YALA is Sri Lanka’s most emblematic national park, set in the ancient Ruhunu kingdom in the Southern Province. Remnants of past civilizations, covered with the jungle tide, form the stamping grounds of wild animals of a great variety. Established as a national park in 1938, Yala comprises five blocks sprawling over 979 square kilometres.
The attraction of the park lies in the arid, wild, open land which is punctuated by grasslands, shrubs, tanks, lagoons, water holes and sand dunes. Water gathers in the forms of streams, tanks, waterholes, rock pools, and lagoons. Each terrain, different in character, provides glimpses into wildlife in their most intimate, beautiful and dramatic moments.
The most charismatic and sought after animals in Yala are the leopard, the elephant and the sloth bear. But there are 41 other mammal species, among them the jackal, the sambhur, the spotted deer, the loris, the crocodile, wild cats, wild boar and buffalo. Of birds there are 215 varieties, seven of them endemic to Sri Lanka: Sri Lanka grey hornbill, Sri Lanka jungle fowl, Sri Lanka wood pigeon, crimson-fronted barbet, black-capped bulbul, blue- tailed bee-eater and brown-capped babbler. During the migrating season, birds flock in plenty and jostle for space in waterways, a display of rare, beautiful and unusual plumage. Raptors like the crested serpent eagle can be seen wheeling in high skies, perpetually looking for prey.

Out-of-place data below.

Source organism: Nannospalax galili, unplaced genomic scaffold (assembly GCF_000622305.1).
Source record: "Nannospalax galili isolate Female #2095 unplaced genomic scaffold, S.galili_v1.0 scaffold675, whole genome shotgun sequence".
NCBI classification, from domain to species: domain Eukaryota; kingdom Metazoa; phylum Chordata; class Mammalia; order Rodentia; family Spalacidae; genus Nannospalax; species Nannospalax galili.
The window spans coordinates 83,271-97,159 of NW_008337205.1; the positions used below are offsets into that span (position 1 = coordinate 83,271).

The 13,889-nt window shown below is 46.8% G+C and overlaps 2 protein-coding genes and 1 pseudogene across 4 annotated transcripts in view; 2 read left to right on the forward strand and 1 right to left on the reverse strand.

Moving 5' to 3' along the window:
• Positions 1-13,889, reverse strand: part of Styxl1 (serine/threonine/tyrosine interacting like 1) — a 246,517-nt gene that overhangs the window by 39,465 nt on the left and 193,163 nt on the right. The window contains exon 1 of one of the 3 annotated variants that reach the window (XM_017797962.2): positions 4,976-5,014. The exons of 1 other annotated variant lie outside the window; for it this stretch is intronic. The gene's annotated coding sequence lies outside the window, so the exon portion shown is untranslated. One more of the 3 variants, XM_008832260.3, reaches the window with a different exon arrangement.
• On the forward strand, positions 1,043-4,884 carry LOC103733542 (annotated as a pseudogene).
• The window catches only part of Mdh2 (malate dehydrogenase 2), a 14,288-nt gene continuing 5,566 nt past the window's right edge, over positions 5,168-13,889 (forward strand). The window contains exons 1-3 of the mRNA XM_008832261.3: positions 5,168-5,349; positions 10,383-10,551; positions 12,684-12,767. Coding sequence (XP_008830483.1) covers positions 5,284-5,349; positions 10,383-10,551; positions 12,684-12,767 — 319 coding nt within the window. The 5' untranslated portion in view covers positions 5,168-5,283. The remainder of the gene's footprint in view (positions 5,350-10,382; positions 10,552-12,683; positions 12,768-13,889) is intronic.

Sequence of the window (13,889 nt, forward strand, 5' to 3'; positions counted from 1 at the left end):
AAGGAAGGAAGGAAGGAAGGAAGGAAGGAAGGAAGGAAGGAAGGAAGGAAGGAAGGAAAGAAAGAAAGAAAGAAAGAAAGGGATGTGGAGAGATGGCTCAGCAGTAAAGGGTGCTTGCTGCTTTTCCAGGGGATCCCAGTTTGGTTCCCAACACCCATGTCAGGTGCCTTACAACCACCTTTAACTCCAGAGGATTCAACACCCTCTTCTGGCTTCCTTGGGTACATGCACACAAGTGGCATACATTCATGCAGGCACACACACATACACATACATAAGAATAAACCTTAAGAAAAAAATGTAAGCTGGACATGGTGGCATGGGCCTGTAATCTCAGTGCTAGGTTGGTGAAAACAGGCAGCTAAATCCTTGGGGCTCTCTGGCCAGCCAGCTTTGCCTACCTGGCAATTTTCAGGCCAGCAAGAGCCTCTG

There is also a teeming reptile population, the most charismatic species being the crocodile and sea turtle. Associated with Yala is also a wealth of traditional lore, among these the story that mythical monarch Ravana’s kingdom used to be by the shore here. A large number of ancient unused tanks lie in the heart of the wilderness.
Sithulpawwa, an ancient monastery that housed 12,000 arahants, is a site of pilgrimage now within the park. Along the way are the Magul Maha Vihara and Akasa Cetiya which stand amidst beaches or wild rocky terrains of serene natural beauty. There are also historical sites like battlefields, imbued with the romance of historical tales.